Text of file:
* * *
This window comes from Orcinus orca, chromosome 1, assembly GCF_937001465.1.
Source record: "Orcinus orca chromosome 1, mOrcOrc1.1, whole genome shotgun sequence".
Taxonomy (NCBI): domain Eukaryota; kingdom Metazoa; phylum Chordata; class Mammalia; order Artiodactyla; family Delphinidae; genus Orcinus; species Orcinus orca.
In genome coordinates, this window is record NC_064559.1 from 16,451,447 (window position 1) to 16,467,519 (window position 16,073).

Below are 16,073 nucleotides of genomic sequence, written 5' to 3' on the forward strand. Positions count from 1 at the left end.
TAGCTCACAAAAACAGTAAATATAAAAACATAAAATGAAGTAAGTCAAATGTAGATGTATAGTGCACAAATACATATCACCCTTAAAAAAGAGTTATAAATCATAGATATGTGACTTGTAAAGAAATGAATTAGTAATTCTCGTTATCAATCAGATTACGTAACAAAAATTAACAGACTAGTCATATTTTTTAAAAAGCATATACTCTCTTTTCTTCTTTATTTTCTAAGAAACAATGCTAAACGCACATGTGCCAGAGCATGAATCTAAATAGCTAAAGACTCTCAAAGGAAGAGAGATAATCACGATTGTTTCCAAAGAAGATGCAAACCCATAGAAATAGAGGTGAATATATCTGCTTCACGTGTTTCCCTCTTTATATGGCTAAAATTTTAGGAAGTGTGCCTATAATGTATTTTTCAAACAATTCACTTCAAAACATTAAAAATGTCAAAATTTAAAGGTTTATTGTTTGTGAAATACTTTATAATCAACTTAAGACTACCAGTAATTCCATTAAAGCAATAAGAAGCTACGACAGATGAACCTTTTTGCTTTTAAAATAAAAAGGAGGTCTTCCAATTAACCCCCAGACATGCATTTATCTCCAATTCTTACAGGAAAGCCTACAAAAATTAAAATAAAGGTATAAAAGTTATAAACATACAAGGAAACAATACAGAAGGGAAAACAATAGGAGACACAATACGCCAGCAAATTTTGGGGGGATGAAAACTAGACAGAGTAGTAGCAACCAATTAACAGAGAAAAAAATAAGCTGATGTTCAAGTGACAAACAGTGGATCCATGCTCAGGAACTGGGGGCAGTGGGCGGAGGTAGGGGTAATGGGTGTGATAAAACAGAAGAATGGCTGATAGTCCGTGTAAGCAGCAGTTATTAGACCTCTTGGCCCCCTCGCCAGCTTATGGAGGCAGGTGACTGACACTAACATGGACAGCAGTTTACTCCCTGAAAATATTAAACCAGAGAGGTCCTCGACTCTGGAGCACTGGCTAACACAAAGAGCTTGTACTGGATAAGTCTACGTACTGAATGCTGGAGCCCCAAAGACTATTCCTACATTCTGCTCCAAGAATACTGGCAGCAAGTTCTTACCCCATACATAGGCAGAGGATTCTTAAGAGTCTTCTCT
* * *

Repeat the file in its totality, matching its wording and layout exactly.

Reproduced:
This window comes from Orcinus orca, chromosome 1, assembly GCF_937001465.1.
Source record: "Orcinus orca chromosome 1, mOrcOrc1.1, whole genome shotgun sequence".
Taxonomy (NCBI): domain Eukaryota; kingdom Metazoa; phylum Chordata; class Mammalia; order Artiodactyla; family Delphinidae; genus Orcinus; species Orcinus orca.
In genome coordinates, this window is record NC_064559.1 from 16,451,447 (window position 1) to 16,467,519 (window position 16,073).

Below are 16,073 nucleotides of genomic sequence, written 5' to 3' on the forward strand. Positions count from 1 at the left end.
TAGCTCACAAAAACAGTAAATATAAAAACATAAAATGAAGTAAGTCAAATGTAGATGTATAGTGCACAAATACATATCACCCTTAAAAAAGAGTTATAAATCATAGATATGTGACTTGTAAAGAAATGAATTAGTAATTCTCGTTATCAATCAGATTACGTAACAAAAATTAACAGACTAGTCATATTTTTTAAAAAGCATATACTCTCTTTTCTTCTTTATTTTCTAAGAAACAATGCTAAACGCACATGTGCCAGAGCATGAATCTAAATAGCTAAAGACTCTCAAAGGAAGAGAGATAATCACGATTGTTTCCAAAGAAGATGCAAACCCATAGAAATAGAGGTGAATATATCTGCTTCACGTGTTTCCCTCTTTATATGGCTAAAATTTTAGGAAGTGTGCCTATAATGTATTTTTCAAACAATTCACTTCAAAACATTAAAAATGTCAAAATTTAAAGGTTTATTGTTTGTGAAATACTTTATAATCAACTTAAGACTACCAGTAATTCCATTAAAGCAATAAGAAGCTACGACAGATGAACCTTTTTGCTTTTAAAATAAAAAGGAGGTCTTCCAATTAACCCCCAGACATGCATTTATCTCCAATTCTTACAGGAAAGCCTACAAAAATTAAAATAAAGGTATAAAAGTTATAAACATACAAGGAAACAATACAGAAGGGAAAACAATAGGAGACACAATACGCCAGCAAATTTTGGGGGGATGAAAACTAGACAGAGTAGTAGCAACCAATTAACAGAGAAAAAAATAAGCTGATGTTCAAGTGACAAACAGTGGATCCATGCTCAGGAACTGGGGGCAGTGGGCGGAGGTAGGGGTAATGGGTGTGATAAAACAGAAGAATGGCTGATAGTCCGTGTAAGCAGCAGTTATTAGACCTCTTGGCCCCCTCGCCAGCTTATGGAGGCAGGTGACTGACACTAACATGGACAGCAGTTTACTCCCTGAAAATATTAAACCAGAGAGGTCCTCGACTCTGGAGCACTGGCTAACACAAAGAGCTTGTACTGGATAAGTCTACGTACTGAATGCTGGAGCCCCAAAGACTATTCCTACATTCTGCTCCAAGAATACTGGCAGCAAGTTCTTACCCCATACATAGGCAGAGGATTCTTAAGAGTCTTCTCT